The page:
An archived image of the tunnel at Camden Station, Courtesy Library of Congress

Generally speaking, Port Covington stole the most attention this year among Baltimore’s potentially transformative development projects. However, the expansion of the 1.7-mile Howard Street Tunnel was not far behind, and it still remains the project that could arguably have the greatest effect on Baltimore’s economic role relative to the rest of the country.

That’s because the 121-year-old tunnel serves as a gateway for incoming and outgoing freight containers carried by rail from the Port of Baltimore to states inland and up and down the eastern seaboard. Unfortunately, because of two feet of missing space, the tunnel is unable to fit double-stacked cargo containers, an increasingly necessary capability with the advent of extra-large cargo ships now coming into the port from the Panama Canal.

The cost to increase the clearance of the tunnel had once been estimated in the billions, but is now a fraction of that — $445 million, to be exact. Officials have said that instead of needing take off the entire roof of the tunnel, they could instead through lower the floor and create extra space on top. Rail freight giant CSX and the state have already ponied up $290 million of that money, but need the federal government to fill in the gap with a $155 million federal FASTLANE grant.

Five months ago, the feds rejected an application for the same amount from the State of Maryland. The Department of Transportation decided to use its $800 million pool for 18 other projects deemed worthy of funding. But today, Gov. Hogan announced that the state has reapplied for the grant.

“This is an essential project for the Port of Baltimore, Maryland, and the entire East Coast,” said Hogan in a statement. “Reconstructing the Howard Street Tunnel will create thousands of jobs, open up new trade lanes for the Port, and improve overall freight rail service across our nation.”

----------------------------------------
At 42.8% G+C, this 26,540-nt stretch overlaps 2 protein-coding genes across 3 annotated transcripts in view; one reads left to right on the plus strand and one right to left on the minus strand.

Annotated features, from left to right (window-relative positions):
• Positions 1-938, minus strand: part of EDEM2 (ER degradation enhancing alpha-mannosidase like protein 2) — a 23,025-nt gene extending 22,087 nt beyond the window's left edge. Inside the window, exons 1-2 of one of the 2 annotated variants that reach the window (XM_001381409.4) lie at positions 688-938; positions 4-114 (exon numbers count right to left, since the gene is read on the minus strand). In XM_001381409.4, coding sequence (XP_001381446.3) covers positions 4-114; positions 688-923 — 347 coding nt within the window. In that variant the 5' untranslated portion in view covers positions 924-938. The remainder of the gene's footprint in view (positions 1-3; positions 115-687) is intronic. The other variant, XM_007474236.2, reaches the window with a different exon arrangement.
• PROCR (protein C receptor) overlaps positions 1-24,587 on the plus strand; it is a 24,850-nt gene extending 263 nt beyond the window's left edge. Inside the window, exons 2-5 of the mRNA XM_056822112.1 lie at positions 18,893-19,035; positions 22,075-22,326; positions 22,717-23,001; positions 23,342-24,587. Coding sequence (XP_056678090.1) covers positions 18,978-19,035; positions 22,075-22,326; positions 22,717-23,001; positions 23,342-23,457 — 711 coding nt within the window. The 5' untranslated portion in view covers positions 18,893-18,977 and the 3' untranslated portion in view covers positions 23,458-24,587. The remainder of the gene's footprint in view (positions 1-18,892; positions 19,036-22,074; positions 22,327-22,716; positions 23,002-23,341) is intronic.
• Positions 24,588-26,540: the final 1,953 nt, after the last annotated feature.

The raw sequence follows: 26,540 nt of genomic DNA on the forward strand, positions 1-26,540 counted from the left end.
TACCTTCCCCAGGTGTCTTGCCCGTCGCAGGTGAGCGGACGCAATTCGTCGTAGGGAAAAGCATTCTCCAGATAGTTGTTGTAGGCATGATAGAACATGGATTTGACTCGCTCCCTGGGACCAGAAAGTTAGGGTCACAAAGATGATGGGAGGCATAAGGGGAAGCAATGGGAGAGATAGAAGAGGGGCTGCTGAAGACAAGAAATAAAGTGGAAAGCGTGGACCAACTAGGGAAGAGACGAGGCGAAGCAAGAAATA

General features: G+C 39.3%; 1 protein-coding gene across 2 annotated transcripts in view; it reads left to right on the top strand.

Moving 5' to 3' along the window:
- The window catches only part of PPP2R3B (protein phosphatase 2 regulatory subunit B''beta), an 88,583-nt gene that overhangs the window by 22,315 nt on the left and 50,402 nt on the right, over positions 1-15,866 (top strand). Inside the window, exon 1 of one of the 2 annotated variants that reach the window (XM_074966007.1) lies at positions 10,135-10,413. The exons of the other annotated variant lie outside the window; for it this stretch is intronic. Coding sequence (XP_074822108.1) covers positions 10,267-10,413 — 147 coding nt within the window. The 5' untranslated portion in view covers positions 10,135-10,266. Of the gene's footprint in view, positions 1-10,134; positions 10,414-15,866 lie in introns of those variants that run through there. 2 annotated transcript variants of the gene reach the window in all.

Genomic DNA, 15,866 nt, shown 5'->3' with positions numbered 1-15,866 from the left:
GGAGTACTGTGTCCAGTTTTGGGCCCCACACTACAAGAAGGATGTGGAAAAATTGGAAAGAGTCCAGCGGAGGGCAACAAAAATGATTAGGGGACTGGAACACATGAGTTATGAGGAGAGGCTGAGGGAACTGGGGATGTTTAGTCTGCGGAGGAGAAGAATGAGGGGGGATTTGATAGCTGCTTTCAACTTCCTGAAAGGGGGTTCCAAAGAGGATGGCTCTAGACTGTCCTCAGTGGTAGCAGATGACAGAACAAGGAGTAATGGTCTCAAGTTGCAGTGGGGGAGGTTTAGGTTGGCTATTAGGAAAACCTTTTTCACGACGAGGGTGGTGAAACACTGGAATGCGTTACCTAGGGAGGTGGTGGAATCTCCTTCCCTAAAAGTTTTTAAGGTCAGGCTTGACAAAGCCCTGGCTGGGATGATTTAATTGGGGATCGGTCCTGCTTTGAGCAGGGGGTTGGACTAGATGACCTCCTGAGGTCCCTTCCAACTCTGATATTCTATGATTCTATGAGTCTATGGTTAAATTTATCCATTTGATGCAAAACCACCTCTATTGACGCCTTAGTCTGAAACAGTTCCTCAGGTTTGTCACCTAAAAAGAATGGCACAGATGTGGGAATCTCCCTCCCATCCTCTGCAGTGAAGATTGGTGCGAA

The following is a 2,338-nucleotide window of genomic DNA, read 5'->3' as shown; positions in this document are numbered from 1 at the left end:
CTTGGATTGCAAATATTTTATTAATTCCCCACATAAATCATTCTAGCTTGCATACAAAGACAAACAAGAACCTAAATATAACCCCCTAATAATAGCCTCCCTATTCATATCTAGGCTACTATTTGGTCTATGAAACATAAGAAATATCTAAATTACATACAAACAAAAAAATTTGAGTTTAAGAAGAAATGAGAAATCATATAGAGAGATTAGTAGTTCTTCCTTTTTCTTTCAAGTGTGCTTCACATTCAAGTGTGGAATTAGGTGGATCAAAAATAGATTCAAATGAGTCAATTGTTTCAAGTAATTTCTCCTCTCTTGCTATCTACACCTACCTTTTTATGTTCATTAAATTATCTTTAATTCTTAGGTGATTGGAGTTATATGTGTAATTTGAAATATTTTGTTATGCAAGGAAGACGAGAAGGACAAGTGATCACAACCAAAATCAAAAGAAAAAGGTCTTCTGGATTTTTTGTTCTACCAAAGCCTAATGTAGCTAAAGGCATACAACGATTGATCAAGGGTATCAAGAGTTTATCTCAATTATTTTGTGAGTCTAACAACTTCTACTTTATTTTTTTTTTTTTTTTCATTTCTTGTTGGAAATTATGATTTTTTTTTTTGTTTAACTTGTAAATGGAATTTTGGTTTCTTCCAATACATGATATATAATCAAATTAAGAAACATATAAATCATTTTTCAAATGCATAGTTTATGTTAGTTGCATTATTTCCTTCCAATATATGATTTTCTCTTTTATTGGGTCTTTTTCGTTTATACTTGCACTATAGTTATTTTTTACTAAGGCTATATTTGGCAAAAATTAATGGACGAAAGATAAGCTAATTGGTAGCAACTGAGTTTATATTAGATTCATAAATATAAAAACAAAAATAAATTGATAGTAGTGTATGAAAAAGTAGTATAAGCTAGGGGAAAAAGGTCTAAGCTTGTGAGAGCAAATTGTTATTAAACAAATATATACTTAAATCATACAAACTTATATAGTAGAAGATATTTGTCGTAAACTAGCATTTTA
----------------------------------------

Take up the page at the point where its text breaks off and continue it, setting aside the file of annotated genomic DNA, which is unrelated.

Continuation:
The chances that the federal government will grant this money remain very unclear, particularly with a new incoming presidential administration. However, Gov. Hogan previously said the project scored well in the FASTLANE application process and just barely missed the cut. The DOT has also requested $50 million more in the federal budget from the grant program, which could free up some space for Baltimore. Furthermore, Mayor Catherine Pugh has already handed Donald Trump a letter requesting he lend the city a hand with money for the tunnel expansion, among other projects.

The city has a strong case for why the Department of Transportation should pick the Howard Street Tunnel from its stack of applications for 2017. The port has made strides, being ranked the most efficient port in the country three times in the last two years and bringing in its first XL cargo ship this past year.

According to an estimate from Hogan’s office, the port would be able to handle 80,000 more containers once the tunnel has been expanded. That would translate to increased freight output, more jobs and benefits for the freight industry extending to other parts of the country.

Ethan McLeod is a freelance reporter in Baltimore. He previously worked as an editor for the Baltimore Business Journal and Baltimore Fishbowl. His work has appeared in Bloomberg CityLab, Next City and...